Under the Florida Workers’ Compensation Act, the main means of gathering evidence comes in the form of depositions. Depositions are essentially question and answer sessions involving injured workers, employer witnesses, insurance adjusters, as well as medical providers. The purpose of depositions is to gather evidence and information that would admissible in a trial prior before a Judge of Compensation Claims.
The deposition of an injured worker is one of the most important events during the life of an individual’s workers’ compensation case. Just as the initial medical appointment with a physician is an injured worker’s first and best opportunity to make a favorable impression with the doctor, the injured worker’s Florida workers compensation deposition during the course of their case gives that individual their first and best opportunity to make a favorable impression on the insurance company. This is important because an insurance company will be less likely to attempt to engage in tactics harmful to an individual’s workers’ compensation case if the claimant has given full and accurate information during his/her deposition.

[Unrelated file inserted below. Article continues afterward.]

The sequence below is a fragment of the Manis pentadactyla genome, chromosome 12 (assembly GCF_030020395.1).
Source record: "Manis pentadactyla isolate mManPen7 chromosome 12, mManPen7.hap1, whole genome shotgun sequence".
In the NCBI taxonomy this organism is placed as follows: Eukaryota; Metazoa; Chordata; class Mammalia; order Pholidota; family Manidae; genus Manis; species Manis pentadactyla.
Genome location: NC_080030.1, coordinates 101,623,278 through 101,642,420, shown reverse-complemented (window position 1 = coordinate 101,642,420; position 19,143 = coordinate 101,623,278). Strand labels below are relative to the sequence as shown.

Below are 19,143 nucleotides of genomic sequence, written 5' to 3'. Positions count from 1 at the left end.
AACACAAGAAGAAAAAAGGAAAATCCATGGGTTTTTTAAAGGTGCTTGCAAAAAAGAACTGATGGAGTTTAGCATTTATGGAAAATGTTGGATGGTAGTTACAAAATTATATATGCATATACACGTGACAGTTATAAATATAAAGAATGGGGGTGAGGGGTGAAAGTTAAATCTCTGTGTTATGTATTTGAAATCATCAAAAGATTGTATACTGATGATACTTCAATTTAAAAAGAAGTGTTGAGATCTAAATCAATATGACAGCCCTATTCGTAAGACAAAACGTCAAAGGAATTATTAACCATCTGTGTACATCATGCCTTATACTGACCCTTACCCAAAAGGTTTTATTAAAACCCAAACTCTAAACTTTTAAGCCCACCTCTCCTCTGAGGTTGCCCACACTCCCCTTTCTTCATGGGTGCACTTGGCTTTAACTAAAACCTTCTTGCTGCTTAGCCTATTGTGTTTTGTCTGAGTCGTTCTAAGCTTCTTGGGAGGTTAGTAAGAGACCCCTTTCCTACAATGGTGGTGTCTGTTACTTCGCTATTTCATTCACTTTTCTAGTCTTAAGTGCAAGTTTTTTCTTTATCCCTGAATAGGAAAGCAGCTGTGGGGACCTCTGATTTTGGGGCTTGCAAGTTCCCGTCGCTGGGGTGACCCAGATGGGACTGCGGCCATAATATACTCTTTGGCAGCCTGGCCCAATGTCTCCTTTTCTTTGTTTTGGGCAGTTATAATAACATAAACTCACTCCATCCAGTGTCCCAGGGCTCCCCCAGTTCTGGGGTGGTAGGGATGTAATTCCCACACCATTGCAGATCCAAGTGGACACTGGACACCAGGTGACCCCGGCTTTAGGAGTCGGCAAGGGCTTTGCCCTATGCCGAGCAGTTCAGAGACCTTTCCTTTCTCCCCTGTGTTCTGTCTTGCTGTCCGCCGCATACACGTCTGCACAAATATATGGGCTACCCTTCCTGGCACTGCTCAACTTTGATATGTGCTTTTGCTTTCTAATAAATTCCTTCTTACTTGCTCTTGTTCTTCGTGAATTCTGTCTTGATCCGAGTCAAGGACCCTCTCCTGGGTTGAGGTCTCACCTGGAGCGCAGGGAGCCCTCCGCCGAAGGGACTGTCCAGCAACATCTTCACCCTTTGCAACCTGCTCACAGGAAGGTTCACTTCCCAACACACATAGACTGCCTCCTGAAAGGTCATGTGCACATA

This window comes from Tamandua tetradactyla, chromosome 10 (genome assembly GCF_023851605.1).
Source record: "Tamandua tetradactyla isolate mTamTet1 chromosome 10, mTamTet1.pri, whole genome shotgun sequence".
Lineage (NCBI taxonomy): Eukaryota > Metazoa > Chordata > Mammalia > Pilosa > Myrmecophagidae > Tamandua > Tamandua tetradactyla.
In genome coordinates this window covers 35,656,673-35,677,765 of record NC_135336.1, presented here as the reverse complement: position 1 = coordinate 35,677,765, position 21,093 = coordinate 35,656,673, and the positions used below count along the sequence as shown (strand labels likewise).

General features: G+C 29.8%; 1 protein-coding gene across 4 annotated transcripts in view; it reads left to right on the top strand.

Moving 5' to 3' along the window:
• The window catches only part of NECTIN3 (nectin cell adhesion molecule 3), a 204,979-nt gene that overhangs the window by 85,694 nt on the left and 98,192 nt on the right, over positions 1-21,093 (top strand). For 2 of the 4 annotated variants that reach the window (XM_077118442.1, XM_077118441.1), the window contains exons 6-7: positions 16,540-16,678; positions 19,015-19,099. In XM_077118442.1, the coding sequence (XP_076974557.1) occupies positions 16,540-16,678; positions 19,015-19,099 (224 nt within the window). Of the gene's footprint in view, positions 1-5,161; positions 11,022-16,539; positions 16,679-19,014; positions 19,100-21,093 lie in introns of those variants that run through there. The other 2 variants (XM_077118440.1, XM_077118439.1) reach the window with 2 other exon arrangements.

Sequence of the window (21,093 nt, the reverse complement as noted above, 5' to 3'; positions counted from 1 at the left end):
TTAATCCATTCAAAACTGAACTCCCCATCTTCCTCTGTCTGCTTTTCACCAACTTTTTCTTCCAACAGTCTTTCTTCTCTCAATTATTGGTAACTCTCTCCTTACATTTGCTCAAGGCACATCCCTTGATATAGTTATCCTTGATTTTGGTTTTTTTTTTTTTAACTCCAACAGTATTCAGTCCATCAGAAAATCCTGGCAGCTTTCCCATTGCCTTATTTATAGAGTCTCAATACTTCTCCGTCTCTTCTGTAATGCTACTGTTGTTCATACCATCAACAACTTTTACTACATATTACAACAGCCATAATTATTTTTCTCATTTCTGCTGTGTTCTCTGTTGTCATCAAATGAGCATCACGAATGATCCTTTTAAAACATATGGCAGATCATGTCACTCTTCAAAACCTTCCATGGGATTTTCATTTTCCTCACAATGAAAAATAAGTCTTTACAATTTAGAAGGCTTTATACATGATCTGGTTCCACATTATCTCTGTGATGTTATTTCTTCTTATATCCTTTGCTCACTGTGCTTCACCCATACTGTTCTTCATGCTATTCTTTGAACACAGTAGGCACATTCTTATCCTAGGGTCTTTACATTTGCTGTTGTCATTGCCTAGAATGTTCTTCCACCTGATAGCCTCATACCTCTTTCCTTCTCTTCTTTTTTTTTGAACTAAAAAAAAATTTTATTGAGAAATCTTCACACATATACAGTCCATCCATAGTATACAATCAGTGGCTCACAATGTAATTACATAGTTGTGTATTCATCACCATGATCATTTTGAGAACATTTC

THE DEPOSITION SETTING
During the context of a Florida workers compensation deposition, the deposition room will consist of the following individuals:
- The injured worker
- His/her attorney
- The defense attorney (the attorney representing the insurance company)
- A court reporter. The court reporter is given the responsibility of transcribing the questions and answers. The court reporter will begin the deposition process by putting the injured worker under oath. The oath is an important concept in a workers’ compensation case or any other legal matter. It means the individual swears to tell the truth in response to questions posed by the defense attorney. Consequently, it is extremely important that you keep in mind the following rules prior to your deposition:
Please speak with your attorney regarding any questions you may have about the deposition process before it begins. Please go over with your attorney any questions or concerns you might have regarding past injuries, accidents, etc. The advice of our office is always the same – answer the questions fully , accurately and to the best of your recollection. Answer the questions that are posed to you. If you do not understand a question that is being asked by the defense attorney during the course of your deposition, please be sure to ask the attorney to repeat or rephrase the question. If you answer a question during the course of a workers’ compensation deposition, it will be assumed you fully understood the question and its meaning.
The following questions are typically asked during the course of a workers’ compensation deposition:
- Age, educational background, marital status, children, prior work history.
- Medical history, including general health questions such as diabetes, high blood pressure, cancer, etc.
- Information regarding prior accidents in general such as slip and falls, sports injuries, motor vehicle accidents, etc.